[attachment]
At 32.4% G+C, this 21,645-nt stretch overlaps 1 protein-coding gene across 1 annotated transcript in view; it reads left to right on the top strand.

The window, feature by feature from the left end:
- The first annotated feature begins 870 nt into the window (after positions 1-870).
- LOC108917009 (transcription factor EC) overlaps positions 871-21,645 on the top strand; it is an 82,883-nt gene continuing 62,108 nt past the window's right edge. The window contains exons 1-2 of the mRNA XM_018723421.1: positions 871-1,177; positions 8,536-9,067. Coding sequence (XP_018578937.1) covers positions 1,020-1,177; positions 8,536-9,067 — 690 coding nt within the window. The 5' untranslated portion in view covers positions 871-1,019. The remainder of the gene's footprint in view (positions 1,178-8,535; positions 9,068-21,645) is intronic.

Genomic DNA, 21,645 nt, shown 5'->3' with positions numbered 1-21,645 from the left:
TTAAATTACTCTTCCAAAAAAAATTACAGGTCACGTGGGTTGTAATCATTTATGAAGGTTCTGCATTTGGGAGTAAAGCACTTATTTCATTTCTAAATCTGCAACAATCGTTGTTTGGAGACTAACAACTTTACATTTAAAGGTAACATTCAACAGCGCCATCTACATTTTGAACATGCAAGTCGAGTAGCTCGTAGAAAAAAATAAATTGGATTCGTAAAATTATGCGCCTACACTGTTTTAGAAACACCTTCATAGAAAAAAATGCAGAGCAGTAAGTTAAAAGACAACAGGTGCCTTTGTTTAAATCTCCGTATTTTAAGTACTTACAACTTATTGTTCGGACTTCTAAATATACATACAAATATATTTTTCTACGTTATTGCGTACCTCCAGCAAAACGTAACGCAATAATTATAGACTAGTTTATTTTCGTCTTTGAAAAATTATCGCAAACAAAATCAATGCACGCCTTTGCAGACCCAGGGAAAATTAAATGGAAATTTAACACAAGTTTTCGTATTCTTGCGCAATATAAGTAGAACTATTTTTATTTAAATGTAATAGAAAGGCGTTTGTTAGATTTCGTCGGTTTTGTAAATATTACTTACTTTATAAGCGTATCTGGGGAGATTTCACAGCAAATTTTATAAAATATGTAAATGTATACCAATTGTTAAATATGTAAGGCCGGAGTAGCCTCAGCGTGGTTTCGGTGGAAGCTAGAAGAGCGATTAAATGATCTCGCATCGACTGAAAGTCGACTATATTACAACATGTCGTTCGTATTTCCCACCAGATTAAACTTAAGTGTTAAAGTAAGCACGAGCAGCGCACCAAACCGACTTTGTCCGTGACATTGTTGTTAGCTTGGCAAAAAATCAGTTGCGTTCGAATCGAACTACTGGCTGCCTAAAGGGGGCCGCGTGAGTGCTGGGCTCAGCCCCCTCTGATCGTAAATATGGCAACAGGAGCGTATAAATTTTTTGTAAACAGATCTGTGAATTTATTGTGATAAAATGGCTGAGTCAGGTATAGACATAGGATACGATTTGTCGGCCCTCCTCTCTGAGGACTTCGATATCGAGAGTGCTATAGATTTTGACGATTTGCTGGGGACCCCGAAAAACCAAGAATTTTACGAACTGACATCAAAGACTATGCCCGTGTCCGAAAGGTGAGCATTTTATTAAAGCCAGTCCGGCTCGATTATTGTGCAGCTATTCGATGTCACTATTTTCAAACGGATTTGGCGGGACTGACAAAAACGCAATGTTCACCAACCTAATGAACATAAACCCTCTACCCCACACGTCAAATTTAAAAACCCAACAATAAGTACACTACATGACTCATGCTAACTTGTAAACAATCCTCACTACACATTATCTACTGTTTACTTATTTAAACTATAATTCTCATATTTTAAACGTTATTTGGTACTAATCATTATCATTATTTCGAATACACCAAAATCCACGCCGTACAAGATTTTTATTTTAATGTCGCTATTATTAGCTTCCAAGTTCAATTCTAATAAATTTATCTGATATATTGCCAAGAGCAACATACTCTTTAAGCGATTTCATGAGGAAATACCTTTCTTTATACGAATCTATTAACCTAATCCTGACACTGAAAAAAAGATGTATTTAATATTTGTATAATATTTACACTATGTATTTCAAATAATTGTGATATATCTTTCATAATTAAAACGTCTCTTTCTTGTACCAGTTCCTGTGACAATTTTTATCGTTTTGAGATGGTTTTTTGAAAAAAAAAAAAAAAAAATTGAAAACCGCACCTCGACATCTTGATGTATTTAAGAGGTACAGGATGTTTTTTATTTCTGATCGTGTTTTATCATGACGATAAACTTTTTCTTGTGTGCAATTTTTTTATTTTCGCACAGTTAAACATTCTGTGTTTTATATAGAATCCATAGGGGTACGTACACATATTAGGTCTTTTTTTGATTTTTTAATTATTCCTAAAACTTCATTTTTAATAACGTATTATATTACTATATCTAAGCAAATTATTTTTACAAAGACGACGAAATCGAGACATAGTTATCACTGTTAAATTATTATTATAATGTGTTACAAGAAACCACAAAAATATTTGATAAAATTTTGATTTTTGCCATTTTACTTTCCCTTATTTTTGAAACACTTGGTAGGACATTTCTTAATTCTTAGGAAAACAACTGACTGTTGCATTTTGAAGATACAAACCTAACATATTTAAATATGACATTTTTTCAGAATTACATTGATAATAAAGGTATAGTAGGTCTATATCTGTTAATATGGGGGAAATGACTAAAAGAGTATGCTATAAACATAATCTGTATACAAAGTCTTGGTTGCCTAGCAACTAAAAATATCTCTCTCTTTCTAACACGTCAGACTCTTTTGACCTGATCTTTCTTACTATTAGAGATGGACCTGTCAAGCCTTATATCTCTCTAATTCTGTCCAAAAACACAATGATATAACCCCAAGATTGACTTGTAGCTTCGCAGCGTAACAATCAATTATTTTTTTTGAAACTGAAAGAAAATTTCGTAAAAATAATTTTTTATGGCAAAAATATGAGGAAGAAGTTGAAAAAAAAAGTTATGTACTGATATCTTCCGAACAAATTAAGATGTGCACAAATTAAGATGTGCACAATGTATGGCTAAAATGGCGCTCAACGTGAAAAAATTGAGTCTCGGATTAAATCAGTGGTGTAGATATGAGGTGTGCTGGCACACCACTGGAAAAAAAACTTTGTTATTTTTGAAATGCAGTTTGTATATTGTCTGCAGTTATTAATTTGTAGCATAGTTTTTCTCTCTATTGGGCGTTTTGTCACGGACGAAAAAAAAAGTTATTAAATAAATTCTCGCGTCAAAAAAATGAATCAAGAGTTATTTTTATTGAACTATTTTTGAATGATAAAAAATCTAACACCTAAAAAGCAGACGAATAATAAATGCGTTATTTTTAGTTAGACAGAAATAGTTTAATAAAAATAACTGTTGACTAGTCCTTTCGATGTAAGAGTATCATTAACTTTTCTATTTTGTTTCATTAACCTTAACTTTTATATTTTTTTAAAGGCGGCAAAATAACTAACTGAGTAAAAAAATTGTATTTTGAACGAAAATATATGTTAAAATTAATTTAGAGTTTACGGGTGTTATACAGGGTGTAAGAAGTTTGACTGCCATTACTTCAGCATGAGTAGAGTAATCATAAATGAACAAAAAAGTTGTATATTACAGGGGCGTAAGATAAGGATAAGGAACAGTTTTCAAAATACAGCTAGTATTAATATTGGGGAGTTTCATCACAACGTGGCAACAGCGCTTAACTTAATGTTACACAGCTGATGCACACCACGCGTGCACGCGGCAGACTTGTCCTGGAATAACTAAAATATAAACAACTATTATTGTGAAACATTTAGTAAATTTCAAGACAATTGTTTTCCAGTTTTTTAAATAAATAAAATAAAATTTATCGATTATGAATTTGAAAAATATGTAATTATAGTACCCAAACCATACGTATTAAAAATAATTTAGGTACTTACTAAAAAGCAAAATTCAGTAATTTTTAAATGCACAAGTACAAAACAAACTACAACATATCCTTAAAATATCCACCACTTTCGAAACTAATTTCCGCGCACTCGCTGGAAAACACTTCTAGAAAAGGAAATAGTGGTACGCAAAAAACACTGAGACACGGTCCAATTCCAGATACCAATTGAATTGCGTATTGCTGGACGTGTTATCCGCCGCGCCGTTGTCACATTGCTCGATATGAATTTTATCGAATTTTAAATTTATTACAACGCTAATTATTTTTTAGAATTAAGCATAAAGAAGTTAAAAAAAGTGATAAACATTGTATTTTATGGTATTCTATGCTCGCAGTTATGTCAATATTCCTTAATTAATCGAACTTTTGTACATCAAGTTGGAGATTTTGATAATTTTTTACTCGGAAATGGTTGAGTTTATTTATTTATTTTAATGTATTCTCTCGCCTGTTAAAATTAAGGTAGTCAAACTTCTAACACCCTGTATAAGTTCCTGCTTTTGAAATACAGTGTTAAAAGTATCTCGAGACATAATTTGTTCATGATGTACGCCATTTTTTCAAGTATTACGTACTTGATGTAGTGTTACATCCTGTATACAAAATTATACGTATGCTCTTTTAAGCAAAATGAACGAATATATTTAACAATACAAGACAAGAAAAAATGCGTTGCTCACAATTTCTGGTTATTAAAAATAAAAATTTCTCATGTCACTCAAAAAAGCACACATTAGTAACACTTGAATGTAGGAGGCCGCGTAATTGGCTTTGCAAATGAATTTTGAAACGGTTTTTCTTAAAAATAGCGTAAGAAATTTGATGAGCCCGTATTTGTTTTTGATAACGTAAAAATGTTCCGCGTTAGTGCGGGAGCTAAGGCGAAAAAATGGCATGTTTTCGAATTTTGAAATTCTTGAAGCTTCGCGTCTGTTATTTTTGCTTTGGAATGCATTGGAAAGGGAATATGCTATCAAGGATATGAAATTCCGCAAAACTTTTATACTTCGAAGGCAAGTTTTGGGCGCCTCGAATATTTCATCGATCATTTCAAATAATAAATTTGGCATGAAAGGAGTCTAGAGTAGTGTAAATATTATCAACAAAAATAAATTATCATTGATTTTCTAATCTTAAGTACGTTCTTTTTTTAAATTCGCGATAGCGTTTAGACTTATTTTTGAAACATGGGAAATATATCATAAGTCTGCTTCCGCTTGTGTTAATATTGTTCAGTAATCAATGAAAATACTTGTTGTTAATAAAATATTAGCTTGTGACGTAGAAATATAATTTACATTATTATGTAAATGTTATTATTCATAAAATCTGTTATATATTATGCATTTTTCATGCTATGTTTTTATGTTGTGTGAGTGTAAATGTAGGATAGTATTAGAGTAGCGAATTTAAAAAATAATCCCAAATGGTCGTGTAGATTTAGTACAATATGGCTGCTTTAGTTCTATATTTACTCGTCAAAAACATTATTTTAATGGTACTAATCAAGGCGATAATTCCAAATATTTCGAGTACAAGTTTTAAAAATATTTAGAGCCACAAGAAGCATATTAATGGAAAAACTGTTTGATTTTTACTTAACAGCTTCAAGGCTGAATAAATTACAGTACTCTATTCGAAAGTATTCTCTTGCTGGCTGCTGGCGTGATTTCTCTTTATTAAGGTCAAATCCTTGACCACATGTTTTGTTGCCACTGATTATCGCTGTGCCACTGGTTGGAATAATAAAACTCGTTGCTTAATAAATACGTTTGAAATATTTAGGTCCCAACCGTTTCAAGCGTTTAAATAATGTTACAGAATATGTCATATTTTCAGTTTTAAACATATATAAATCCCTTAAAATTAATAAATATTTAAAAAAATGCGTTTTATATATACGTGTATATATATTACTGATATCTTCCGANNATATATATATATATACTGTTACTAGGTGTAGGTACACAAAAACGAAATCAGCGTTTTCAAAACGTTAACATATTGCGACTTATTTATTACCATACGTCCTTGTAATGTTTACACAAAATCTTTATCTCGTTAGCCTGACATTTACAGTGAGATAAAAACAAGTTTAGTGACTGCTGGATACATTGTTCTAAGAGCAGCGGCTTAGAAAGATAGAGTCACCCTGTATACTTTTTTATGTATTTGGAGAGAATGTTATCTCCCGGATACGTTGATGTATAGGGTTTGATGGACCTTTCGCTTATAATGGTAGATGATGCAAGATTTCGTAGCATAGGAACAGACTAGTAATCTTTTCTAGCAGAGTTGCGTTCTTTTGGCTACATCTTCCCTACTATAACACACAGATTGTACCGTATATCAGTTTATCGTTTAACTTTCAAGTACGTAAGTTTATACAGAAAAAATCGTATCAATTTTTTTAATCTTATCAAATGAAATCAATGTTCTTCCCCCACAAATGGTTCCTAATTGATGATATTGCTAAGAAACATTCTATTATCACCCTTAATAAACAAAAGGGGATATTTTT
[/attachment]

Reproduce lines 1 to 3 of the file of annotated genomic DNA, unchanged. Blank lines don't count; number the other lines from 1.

At 32.4% G+C, this 21,645-nt stretch overlaps 1 protein-coding gene across 1 annotated transcript in view; it reads left to right on the top strand.

The window, feature by feature from the left end:
- The first annotated feature begins 870 nt into the window (after positions 1-870).